Many social media users who shared the clip of the interview thought Bondi seemed defensive under Cooper’s pointed questioning. Cooper asked her about her opposition to same-sex marriage and what that meant to the loved ones of the 49 dead after the attack on a gay nightclub.

After the interview went viral, matters between Bondi and Cooper got testy, as both accused each other of mistaken facts and lack of context.

Ultimately, though, it appears that Cooper and Bondi have been talking past each other. We didn’t find any obvious inaccuracies about what either side was saying.

Here’s a recap from PolitiFact Florida.

June 16, 2016

Annette Taddeo files to run for Congress in Miami

Annette Taddeo filed the paperwork today to qualify for Congressional District 26 in Miami-Dade and Monroe counties her campaign announced today.

Taddeo will face former U.S. Rep. Joe Garcia who lost reelection to Carlos Curbelo, a Republican, in 2014. It's possible that Curbelo will face a primary challenger too.

Taddeo paid the $10,440 fee to qualify.

In May, internal polls on the Democratic side showed Garcia in the lead but a sizable chunk of the voters were undecided in the swing district. Taddeo overhauled her campaign staff last month -- her new spokesman Omer Farooque started today. Taddeo has the backing of the Democratic Congressional Campaign Committee and Emily's List.

The five-day qualifying period starts Monday. The primary is Aug. 30th but voters will start casting ballots by absentee in July.

This post has been updated to reflect that Taddeo qualified by paying the fee.


National Republican leader praises Carlos Lopez-Cantera for encouraging Marco Rubio to run


We caught up today with Mississippi Sen. Roger Wicker, chairman of the National Republican Senatorial Committee, who hailed Florida's Lt. Gov. Carlos Lopez-Cantera as "a patriot, and an unselfish one at that" for encouraging Marco Rubio to run for a second term.

"It's a profoundly pivotal moment in the political history of Florida," Wicker said of Lopez-Cantera urging his longtime friend to run for the seat Lopez-Cantera has been pursuing for nearly a year. "I think he's showing great character, and it's the sort of character that Floridians can be proud of in their lieutenant governor, because he's put his heart and soul in this race for a year."

Lopez-Cantera remains a Senate candidate until Rubio announces a reelection campaign. Wicker said Rubio hasn't confirmed to him he will run again, but that Rubio's friends in Florida believe he will and "indications seem to be that he is headed in that direction."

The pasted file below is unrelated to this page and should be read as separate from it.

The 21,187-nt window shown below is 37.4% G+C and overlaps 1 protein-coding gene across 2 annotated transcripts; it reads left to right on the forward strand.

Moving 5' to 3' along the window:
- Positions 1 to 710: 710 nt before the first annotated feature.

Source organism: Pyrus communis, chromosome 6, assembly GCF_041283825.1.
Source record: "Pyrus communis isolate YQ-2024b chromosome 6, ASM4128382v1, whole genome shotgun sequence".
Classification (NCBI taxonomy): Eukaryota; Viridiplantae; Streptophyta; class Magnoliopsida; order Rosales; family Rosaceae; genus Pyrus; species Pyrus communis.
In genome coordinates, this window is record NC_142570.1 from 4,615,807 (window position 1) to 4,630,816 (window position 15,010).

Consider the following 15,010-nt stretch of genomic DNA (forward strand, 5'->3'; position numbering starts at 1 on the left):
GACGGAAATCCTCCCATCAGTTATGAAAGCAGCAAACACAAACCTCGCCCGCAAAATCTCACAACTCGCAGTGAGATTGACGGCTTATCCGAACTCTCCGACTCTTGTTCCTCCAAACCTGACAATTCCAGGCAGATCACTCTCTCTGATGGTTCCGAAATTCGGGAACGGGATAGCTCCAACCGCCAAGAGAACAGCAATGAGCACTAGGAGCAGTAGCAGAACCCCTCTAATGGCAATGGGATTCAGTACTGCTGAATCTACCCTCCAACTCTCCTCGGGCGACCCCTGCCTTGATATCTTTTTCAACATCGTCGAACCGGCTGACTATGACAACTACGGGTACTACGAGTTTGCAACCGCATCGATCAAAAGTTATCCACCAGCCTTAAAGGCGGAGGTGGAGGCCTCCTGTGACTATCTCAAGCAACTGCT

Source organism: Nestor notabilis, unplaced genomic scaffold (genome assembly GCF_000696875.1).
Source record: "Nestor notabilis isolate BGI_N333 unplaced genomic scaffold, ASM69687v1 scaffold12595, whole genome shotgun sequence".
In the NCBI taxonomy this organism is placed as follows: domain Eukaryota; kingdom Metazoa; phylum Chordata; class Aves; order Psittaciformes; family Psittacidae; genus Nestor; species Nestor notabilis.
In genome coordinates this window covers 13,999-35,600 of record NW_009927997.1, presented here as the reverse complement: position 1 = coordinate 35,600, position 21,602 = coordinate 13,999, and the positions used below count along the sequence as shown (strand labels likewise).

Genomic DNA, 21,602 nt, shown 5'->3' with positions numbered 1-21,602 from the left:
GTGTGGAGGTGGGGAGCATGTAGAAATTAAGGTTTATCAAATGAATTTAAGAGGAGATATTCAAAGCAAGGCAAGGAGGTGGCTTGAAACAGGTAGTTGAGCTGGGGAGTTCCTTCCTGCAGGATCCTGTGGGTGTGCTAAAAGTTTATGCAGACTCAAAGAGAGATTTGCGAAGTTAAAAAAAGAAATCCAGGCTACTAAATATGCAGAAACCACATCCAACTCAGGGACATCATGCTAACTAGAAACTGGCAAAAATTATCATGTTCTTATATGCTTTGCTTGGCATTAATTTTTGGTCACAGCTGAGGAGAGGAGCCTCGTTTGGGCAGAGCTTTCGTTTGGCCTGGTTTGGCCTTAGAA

Lopez-Cantera and David Jolly have said they would drop out of the race if Rubio runs (Jolly is expected to announce his own reelection campaign for the U.S. House on Friday), and Ron DeSantis implied the same today. That leaves self-funders Carlos Beruff and Todd Wilcox, who have said they won't drop out but would be under intense pressure to do so.

"If they ask me for my advice I would tell them Marco Rubio puts this (Senate seat) in the lean Republican column, and that is very important," the NRSC Chairman said by phone. "Who is majority leader of the senate is very important to our country over the next two years. Who sets the agenda is very important."

The NRSC has remained steadfastly neutral in the senate primary to date, he noted, but "It's clearly our policy at the NRSC to support incumbents when they're running for reelection."

- Adam Smith, Tampa Bay Times

Pam Bondi on Fox News: Anderson Cooper 'basically mocked me'



The feud between Florida Attorney General Pam Bondi and CNN host Anderson Cooper continues to escalate, with Bondi taking advantage of favorable media to criticize Cooper for his scrutinizing interview of her two days ago.

Bondi appeared Thursday morning on the Fox News Channel's "Fox & Friends" morning show to repeat her claims that Cooper interviewed her under false pretenses -- accusations that Cooper said Wednesday night weren't true.

"Fox & Friends" host Steve Doocy remarked that Bondi was "clearly blindsided" by Cooper's "political attack," and the network referred to it as both an "interview ambush" and a "bait and switch."

"He just flipped on me," Bondi said on "Fox & Friends" — again accusing Cooper of inciting "anger and hatred," although she also called him a "champion of the LGBT community."